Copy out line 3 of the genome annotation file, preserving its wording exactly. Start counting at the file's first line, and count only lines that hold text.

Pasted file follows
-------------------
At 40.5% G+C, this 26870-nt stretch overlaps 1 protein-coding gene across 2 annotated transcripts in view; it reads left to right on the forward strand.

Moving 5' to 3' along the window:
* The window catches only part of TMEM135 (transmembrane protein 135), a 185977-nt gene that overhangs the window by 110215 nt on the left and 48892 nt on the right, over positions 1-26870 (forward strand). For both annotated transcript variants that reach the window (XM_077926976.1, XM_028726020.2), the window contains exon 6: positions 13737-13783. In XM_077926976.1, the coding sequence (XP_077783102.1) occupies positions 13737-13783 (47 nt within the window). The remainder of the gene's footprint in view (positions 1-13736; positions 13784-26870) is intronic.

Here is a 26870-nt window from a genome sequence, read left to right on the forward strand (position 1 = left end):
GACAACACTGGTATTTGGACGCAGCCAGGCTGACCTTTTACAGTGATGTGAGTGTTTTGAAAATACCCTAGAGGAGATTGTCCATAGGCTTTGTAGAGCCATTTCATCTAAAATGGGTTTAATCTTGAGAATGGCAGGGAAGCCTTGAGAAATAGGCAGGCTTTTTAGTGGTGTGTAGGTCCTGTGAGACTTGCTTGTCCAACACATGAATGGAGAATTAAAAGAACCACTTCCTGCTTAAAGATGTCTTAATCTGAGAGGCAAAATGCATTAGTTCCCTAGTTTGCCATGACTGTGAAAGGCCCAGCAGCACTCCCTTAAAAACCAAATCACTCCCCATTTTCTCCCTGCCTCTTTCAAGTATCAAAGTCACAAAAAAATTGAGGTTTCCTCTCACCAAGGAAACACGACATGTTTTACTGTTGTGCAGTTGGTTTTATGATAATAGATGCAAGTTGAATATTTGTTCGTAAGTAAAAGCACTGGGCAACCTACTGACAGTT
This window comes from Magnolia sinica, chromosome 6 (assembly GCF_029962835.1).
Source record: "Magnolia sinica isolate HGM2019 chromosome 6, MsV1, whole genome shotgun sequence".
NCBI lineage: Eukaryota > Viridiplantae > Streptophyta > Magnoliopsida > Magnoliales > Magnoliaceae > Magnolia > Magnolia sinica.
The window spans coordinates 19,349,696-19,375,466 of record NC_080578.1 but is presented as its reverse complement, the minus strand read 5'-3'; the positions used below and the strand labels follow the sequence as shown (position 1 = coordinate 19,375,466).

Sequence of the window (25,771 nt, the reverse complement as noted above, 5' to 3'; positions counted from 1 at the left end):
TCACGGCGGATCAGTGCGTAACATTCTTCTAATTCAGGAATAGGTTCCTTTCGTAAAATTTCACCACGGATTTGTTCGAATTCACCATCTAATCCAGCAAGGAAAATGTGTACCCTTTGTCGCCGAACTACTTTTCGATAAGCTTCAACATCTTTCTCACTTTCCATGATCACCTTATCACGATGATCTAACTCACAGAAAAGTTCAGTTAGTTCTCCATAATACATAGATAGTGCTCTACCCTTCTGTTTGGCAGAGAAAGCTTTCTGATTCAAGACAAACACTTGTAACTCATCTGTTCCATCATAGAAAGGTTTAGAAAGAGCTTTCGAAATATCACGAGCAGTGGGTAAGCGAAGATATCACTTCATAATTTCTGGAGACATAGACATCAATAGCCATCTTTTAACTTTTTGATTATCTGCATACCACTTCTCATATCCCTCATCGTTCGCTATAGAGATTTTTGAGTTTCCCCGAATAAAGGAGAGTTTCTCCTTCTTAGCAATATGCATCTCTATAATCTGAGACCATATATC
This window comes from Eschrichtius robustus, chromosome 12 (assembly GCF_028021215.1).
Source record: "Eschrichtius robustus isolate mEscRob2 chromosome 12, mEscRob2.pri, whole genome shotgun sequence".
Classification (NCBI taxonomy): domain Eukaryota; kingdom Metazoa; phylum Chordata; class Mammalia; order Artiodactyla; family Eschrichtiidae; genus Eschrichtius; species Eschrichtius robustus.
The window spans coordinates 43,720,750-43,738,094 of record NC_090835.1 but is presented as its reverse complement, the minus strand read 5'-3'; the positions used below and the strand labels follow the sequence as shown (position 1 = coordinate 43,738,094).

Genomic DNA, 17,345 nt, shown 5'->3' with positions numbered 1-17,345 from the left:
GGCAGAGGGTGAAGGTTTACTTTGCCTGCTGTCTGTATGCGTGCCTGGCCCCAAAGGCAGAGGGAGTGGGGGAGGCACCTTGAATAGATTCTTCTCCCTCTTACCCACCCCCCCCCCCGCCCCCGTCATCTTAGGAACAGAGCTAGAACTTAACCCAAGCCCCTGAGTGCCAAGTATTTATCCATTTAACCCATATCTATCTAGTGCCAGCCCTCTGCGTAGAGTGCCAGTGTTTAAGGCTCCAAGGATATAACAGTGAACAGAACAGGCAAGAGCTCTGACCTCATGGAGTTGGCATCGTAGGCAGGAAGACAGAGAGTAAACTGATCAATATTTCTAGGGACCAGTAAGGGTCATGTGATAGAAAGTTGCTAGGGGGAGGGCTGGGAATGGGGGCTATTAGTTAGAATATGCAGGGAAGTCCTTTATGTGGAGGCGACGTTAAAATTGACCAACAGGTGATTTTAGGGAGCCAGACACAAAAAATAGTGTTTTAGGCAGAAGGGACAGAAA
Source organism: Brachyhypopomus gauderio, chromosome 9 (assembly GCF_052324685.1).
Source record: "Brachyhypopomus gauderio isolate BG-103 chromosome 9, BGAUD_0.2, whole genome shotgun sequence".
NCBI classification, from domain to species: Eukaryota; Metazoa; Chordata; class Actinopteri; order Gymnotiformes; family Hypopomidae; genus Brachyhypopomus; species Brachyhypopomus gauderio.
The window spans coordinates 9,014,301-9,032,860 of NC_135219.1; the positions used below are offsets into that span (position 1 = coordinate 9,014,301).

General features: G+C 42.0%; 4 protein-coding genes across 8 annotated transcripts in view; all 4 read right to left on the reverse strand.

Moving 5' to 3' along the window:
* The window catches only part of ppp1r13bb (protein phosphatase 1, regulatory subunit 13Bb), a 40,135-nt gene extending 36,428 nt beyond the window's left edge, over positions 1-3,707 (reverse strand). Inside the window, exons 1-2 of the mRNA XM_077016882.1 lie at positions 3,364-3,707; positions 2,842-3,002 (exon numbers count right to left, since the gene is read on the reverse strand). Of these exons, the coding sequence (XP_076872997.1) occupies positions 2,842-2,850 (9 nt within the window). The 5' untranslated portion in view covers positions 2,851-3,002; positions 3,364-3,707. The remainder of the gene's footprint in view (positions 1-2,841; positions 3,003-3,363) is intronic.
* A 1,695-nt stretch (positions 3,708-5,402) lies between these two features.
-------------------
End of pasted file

* The window catches only part of TMEM135 (transmembrane protein 135), a 185977-nt gene that overhangs the window by 110215 nt on the left and 48892 nt on the right, over positions 1-26870 (forward strand). For both annotated transcript variants that reach the window (XM_077926976.1, XM_028726020.2), the window contains exon 6: positions 13737-13783. In XM_077926976.1, the coding sequence (XP_077783102.1) occupies positions 13737-13783 (47 nt within the window). The remainder of the gene's footprint in view (positions 1-13736; positions 13784-26870) is intronic.